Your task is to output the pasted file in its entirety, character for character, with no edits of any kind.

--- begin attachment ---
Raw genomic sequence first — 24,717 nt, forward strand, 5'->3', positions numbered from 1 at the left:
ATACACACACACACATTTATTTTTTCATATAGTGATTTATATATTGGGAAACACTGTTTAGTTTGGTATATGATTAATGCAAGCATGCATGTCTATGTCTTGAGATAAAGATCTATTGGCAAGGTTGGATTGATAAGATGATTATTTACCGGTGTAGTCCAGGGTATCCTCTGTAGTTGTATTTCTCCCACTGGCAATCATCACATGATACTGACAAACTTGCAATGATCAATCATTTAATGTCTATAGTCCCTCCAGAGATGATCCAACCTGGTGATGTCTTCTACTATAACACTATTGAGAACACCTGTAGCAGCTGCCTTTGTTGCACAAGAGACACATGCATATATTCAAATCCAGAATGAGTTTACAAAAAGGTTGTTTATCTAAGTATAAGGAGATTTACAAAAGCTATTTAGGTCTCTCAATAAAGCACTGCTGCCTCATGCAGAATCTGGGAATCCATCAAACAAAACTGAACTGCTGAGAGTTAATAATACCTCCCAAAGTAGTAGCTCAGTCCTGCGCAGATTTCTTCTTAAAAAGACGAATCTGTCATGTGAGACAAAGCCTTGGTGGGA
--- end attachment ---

Raw genomic sequence first — 24,717 nt, forward strand, 5'->3', positions numbered from 1 at the left:
ATACACACACACACATTTATTTTTTCATATAGTGATTTATATATTGGGAAACACTGTTTAGTTTGGTATATGATTAATGCAAGCATGCATGTCTATGTCTTGAGATAAAGATCTATTGGCAAGGTTGGATTGATAAGATGATTATTTACCGGTGTAGTCCAGGGTATCCTCTGTAGTTGTATTTCTCCCACTGGCAATCATCACATGATACTGACAAACTTGCAATGATCAATCATTTAATGTCTATAGTCCCTCCAGAGATGATCCAACCTGGTGATGTCTTCTACTATAACACTATTGAGAACACCTGTAGCAGCTGCCTTTGTTGCACAAGAGACACATGCATATATTCAAATCCAGAATGAGTTTACAAAAAGGTTGTTTATCTAAGTATAAGGAGATTTACAAAAGCTATTTAGGTCTCTCAATAAAGCACTGCTGCCTCATGCAGAATCTGGGAATCCATCAAACAAAACTGAACTGCTGAGAGTTAATAATACCTCCCAAAGTAGTAGCTCAGTCCTGCGCAGATTTCTTCTTAAAAAGACGAATCTGTCATGTGAGACAAAGCCTTGGTGGGA